Children's Hospital Boston
Division of Developmental Medicine 
Research Programs 
Boston Children's Hospital
Fall 2012 Newsletter

Hello from Dr. Nelson! 

Hello from the Research Programs in the Division of Developmental Medicine! I hope this newsletter finds you all well and that those of you who are busy with the "back to school" transition are getting settled into the fall routine. We are busy here with more studies than ever and lots of fall community events on our calendar. Be sure to check out the "Out and About" section below to see where we'll be with our big brain and fun brain teasers, and come by to say hello! As always, please feel free to explore our website or contact our Outreach Coordinator for more information about studies in which your family might participate. 

Whether you have already taken part in our studies or have recently joined our growing Participant Registry, I greatly appreciate your interest in our research. Your support of our work and participation in our studies are invaluable to us in answering many important questions related to infant and child cognitive development. 

Warm wishes,

Charles A. Nelson

Charles A. Nelson, Ph.D. 

Director of Research, Division of Developmental Medicine
Richard David Scott Chair in Pediatric Developmental Medicine Research
Professor of Pediatrics and Neuroscience, Harvard Medical School

Out and About

Fall is the season of community events, and this year we will be heading everywhere from Watertown to Suffolk Downs with fun activities and information about current projects. If you find yourself at any of the events below, please stop by, say hello, and try out some of our "brainy" activities. We'd love to see you!

Watertown Faire on the Square, Saturday 9/22, 10:00-4:00
Join us at Saltonstall Park for a day of fun kids activities, arts & crafts, and musical performances. For more information, visit the fair's website.


El Planeta Health and Family Fair, Sunday 9/30, 12:00-4:00
Reggie Lewis Track and Athletic Center, Roxbury Community College
This will be our first year at the health fair, as part of the Cambridge Science Festival's "Science on the Street" program. Nos alegra mucho ser parte de esta feria para la comunidad Latina. Esperamos que nos veamos alli! For more information visit  www.elplaneta.com.

2012 Walk Now for Autism Speaks,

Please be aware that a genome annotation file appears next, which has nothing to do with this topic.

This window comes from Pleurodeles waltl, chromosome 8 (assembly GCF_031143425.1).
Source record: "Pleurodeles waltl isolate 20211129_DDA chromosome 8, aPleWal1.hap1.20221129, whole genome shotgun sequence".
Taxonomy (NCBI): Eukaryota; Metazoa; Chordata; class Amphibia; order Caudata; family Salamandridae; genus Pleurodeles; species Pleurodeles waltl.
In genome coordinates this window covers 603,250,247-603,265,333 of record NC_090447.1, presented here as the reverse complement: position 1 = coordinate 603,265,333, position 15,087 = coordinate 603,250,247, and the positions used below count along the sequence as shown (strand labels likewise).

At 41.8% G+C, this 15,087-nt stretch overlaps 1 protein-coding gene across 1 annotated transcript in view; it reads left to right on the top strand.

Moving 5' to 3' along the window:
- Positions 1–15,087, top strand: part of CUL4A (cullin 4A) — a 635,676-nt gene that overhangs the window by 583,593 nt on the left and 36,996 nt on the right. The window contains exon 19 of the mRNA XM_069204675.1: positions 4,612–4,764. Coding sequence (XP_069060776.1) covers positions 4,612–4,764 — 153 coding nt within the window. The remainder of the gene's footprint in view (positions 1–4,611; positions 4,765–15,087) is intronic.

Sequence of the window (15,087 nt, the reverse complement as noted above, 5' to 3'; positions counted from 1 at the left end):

Sunday 9/30, 9:00 a.m.
Suffolk Downs, East Boston
This will be our fifth year at the Greater Boston walk, a remarkable event geared toward raising awareness as well as raising funds for autism research like ours. Click here for more information about how you and your family can participate.

Newton Harvest Fair, Sunday 10/14, 10:00-5:00
A great way to spend a fall day with all kinds of kids activities and rides, as well as food trucks, local artists, and more! 
Click here for more information. 

Featured Study: The Development and Neural Bases of Emotion Processing in the First Year

Infants ages 5, 7, and 12 months

The ability to read emotions in facial expressions is a critical skill that helps us to navigate our social world. For example, being able to recognize a fearful, happy, or angry face is key to interacting successfully with the people around us. In this study, we aim to understand how this ability emerges and evolves throughout infancy. To do this, we will measure the brain’s response to a range of both human and animal faces with emotional expressions. We will also use eye-tracking to monitor how babies look at these faces, measures of skin conductance (sweat) to examine physiological response, and we will collect saliva samples for genetic analysis. By using these varied methods we aim to create a comprehensive picture that charts the developmental course of emotion processing in infancy, including the underlying neural architecture.

Ultimately, we aim to shed light on how emotion processing early in life influences later-emerging social-cognitive abilities, such as pro- and anti-social behavior, and how these early-appearing processes can be influenced by early experience or brain development. If we can create a road map for the typical development of these neural networks, we can potentially identify early markers for children who may be at risk for later issues such as anxiety or mood disorders. Early identification would allow for earlier intervention, which generally leads to better outcomes for children and their families.

For more information or to learn how you and your baby can participate, please contact Lina Montoya or Dana Bullister at 857-218-3660 or emotion.project@childrens.harvard.edu .
 

Do You Have a New Addition?
Congratulations! We have several ongoing infant studies, as well as a new project looking at emotion processing in the first year. If you have welcomed a new little one and would like to stay in the loop about studies that he or she may be eligible for, please let us know!

We have free parking and free child care for any older siblings that may tag along, and you will also get to take home a small toy and a "Neuroscientist in Training" onesie (as modeled by the twins below, who belong to our Lab Coordinator, Alissa).


To add your newest family member to the Participant Registry, please contact us by e-mail  or by phone at 617-355-0400.

To learn more about our current infant studies, please click here
IN THIS ISSUE
Community Events
Featured Study
New Baby at Home?
QUICK LINKS
Current Studies
Join our Participant Registry
Parents' Corner
Hear from Our Families

Stay in the loop...

and help us to reach 700 fans!

CONTACT DETAILS

Division of Developmental Medicine Research Program
Boston Children's Hospital
1 Autumn St. 6th Floor
Boston MA 02115

Phone: 617.355.0400

Fax: 617.730.0518

www.wherekidshelpkids.org